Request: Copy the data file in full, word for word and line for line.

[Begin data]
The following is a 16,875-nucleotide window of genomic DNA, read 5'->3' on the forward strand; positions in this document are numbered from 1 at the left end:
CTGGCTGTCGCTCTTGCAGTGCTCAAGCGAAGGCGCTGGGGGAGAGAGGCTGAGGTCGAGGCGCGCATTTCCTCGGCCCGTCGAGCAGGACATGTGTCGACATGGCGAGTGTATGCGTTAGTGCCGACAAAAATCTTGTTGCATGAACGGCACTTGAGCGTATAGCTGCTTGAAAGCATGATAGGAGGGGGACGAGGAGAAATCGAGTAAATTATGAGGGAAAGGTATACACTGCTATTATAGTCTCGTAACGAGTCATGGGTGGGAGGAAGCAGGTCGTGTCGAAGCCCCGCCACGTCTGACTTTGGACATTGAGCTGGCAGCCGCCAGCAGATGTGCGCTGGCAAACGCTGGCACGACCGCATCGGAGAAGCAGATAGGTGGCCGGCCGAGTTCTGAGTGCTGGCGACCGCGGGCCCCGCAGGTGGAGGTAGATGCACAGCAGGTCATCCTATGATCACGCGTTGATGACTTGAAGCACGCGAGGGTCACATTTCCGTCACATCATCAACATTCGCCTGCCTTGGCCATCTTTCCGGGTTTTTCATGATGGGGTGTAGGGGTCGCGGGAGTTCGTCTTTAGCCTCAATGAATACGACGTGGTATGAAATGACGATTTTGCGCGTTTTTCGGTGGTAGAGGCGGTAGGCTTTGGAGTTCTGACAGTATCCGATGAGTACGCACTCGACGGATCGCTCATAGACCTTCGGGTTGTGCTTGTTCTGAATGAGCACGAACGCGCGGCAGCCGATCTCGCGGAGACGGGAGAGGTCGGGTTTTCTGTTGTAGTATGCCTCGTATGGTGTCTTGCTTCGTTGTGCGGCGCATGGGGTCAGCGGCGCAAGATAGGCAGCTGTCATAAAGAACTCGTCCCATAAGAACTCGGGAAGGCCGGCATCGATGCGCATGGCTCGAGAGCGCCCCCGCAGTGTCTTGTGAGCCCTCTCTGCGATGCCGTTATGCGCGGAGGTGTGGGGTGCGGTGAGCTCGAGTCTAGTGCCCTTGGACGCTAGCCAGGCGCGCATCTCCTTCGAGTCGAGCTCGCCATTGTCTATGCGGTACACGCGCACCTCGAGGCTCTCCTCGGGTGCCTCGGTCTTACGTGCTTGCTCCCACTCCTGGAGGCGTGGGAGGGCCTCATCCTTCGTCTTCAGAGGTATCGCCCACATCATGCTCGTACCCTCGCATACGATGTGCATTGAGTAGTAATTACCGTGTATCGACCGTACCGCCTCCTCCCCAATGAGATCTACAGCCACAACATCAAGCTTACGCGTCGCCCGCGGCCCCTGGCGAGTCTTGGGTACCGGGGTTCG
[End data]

The following is a 16,875-nucleotide window of genomic DNA, read 5'->3' on the forward strand; positions in this document are numbered from 1 at the left end:
CTGGCTGTCGCTCTTGCAGTGCTCAAGCGAAGGCGCTGGGGGAGAGAGGCTGAGGTCGAGGCGCGCATTTCCTCGGCCCGTCGAGCAGGACATGTGTCGACATGGCGAGTGTATGCGTTAGTGCCGACAAAAATCTTGTTGCATGAACGGCACTTGAGCGTATAGCTGCTTGAAAGCATGATAGGAGGGGGACGAGGAGAAATCGAGTAAATTATGAGGGAAAGGTATACACTGCTATTATAGTCTCGTAACGAGTCATGGGTGGGAGGAAGCAGGTCGTGTCGAAGCCCCGCCACGTCTGACTTTGGACATTGAGCTGGCAGCCGCCAGCAGATGTGCGCTGGCAAACGCTGGCACGACCGCATCGGAGAAGCAGATAGGTGGCCGGCCGAGTTCTGAGTGCTGGCGACCGCGGGCCCCGCAGGTGGAGGTAGATGCACAGCAGGTCATCCTATGATCACGCGTTGATGACTTGAAGCACGCGAGGGTCACATTTCCGTCACATCATCAACATTCGCCTGCCTTGGCCATCTTTCCGGGTTTTTCATGATGGGGTGTAGGGGTCGCGGGAGTTCGTCTTTAGCCTCAATGAATACGACGTGGTATGAAATGACGATTTTGCGCGTTTTTCGGTGGTAGAGGCGGTAGGCTTTGGAGTTCTGACAGTATCCGATGAGTACGCACTCGACGGATCGCTCATAGACCTTCGGGTTGTGCTTGTTCTGAATGAGCACGAACGCGCGGCAGCCGATCTCGCGGAGACGGGAGAGGTCGGGTTTTCTGTTGTAGTATGCCTCGTATGGTGTCTTGCTTCGTTGTGCGGCGCATGGGGTCAGCGGCGCAAGATAGGCAGCTGTCATAAAGAACTCGTCCCATAAGAACTCGGGAAGGCCGGCATCGATGCGCATGGCTCGAGAGCGCCCCCGCAGTGTCTTGTGAGCCCTCTCTGCGATGCCGTTATGCGCGGAGGTGTGGGGTGCGGTGAGCTCGAGTCTAGTGCCCTTGGACGCTAGCCAGGCGCGCATCTCCTTCGAGTCGAGCTCGCCATTGTCTATGCGGTACACGCGCACCTCGAGGCTCTCCTCGGGTGCCTCGGTCTTACGTGCTTGCTCCCACTCCTGGAGGCGTGGGAGGGCCTCATCCTTCGTCTTCAGAGGTATCGCCCACATCATGCTCGTACCCTCGCATACGATGTGCATTGAGTAGTAATTACCGTGTATCGACCGTACCGCCTCCTCCCCAATGAGATCTACAGCCACAACATCAAGCTTACGCGTCGCCCGCGGCCCCTGGCGAGTCTTGGGTACCGGGGTTCG